There is little evidence that, for people with aphasia, successful outcomes following lexical retrieval treatment generalise beyond single word retrieval to sentence production or daily communication. This study aimed to develop greater understanding of the mechanisms of generalisation. We employed a cueing task to simulate the effects of lexical retrieval treatment. A single noun or verb was provided and the effect on production of a corresponding verb phrase examined. Sixteen individuals with primary progressive aphasia (PPA) were asked to produce verb phrases to describe action pictures accompanied by i) a verb cue where a spoken and written verb was also presented with the picture; ii) a noun cue where a spoken and written noun was presented with the picture; iii) a no cue condition where only the picture was presented. Across the case series, both verb and noun cueing improved verb phrase production relative to no cue, with verb cueing being most effective. At the level of the single case, thirteen individuals showed significantly increased production of verb phrases with verb cueing, and seven individuals with noun cueing. In addition, seven individuals showed significantly greater benefit from verb cueing compared to noun cueing, and none showed the reverse. This suggests that improvements in verb phrase production may also be achievable following treatment-induced improvements in lexical retrieval. Greater benefit from verb cues than noun cues raises important theoretical issues regarding sentence construction and clinical issues around the most effective treatment techniques for people with aphasia.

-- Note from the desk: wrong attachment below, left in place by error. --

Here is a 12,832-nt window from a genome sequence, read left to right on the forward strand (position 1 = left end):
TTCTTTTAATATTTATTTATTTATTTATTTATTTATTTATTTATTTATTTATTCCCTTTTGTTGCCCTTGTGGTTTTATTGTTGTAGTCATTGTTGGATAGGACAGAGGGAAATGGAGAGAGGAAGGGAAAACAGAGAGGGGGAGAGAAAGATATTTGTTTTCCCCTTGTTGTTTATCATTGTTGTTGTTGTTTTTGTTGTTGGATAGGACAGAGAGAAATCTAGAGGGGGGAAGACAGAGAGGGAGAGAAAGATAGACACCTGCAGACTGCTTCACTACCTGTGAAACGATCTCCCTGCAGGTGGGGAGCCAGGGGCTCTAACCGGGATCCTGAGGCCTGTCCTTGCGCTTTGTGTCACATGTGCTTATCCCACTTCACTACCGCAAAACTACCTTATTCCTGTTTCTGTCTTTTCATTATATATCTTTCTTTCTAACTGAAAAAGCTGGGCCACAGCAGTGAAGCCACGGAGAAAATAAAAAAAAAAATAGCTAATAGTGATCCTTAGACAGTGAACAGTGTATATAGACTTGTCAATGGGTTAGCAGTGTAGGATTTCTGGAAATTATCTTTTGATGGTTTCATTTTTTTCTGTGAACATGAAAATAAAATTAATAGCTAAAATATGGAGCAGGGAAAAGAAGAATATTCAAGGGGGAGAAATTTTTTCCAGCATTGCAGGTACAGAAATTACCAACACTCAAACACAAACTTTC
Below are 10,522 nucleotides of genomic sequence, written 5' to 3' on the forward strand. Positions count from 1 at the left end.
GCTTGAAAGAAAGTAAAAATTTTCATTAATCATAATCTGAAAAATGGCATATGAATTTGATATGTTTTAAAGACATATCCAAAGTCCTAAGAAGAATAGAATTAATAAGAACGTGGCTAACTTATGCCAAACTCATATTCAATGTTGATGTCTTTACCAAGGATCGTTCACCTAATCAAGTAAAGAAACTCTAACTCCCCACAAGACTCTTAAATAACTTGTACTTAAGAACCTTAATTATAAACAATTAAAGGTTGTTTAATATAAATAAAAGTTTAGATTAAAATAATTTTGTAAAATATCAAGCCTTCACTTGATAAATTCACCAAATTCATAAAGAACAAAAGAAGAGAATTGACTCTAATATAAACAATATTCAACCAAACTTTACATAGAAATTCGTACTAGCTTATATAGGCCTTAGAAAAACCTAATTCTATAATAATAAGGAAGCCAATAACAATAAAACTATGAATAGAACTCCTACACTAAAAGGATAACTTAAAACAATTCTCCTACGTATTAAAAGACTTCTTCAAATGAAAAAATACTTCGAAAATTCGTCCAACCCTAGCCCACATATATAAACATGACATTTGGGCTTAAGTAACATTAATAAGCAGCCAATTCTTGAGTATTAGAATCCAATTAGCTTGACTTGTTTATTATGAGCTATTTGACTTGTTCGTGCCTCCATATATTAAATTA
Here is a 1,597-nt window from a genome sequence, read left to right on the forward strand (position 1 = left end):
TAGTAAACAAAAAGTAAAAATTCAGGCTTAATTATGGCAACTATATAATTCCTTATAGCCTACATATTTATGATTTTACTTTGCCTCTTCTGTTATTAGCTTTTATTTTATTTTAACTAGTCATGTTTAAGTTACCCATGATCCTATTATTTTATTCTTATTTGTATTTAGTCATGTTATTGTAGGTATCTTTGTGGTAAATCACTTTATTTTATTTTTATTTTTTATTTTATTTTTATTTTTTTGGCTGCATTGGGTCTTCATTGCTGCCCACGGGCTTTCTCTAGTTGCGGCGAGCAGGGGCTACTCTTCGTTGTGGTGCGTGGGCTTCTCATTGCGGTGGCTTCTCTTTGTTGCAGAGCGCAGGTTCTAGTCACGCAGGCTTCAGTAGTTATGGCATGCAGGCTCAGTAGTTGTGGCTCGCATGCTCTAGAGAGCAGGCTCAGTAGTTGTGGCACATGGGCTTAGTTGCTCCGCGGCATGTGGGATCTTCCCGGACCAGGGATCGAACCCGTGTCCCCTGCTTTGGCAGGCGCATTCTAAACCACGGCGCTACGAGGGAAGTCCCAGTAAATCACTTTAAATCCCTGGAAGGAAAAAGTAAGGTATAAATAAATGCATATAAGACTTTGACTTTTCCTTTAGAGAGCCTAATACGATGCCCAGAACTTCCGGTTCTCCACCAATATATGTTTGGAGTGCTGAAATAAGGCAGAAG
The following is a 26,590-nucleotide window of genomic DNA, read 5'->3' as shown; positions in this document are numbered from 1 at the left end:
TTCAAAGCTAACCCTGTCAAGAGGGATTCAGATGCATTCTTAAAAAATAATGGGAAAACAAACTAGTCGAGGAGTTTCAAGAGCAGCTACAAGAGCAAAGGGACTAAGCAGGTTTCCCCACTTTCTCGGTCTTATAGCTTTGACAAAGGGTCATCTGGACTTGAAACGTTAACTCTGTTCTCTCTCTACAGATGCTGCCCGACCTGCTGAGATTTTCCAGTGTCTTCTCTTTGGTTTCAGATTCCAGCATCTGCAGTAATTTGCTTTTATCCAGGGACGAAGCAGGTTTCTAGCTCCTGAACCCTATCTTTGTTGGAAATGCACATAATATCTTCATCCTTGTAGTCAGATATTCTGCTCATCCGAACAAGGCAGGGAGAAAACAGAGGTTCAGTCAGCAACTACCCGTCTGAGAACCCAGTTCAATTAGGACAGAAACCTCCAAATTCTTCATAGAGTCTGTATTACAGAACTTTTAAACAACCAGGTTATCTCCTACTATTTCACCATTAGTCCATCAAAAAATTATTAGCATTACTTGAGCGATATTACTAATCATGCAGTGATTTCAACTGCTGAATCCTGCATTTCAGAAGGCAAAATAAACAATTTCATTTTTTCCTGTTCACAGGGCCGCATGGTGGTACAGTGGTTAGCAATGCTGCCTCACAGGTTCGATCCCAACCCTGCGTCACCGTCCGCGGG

- primary progressive aphasia
- lexical retrieval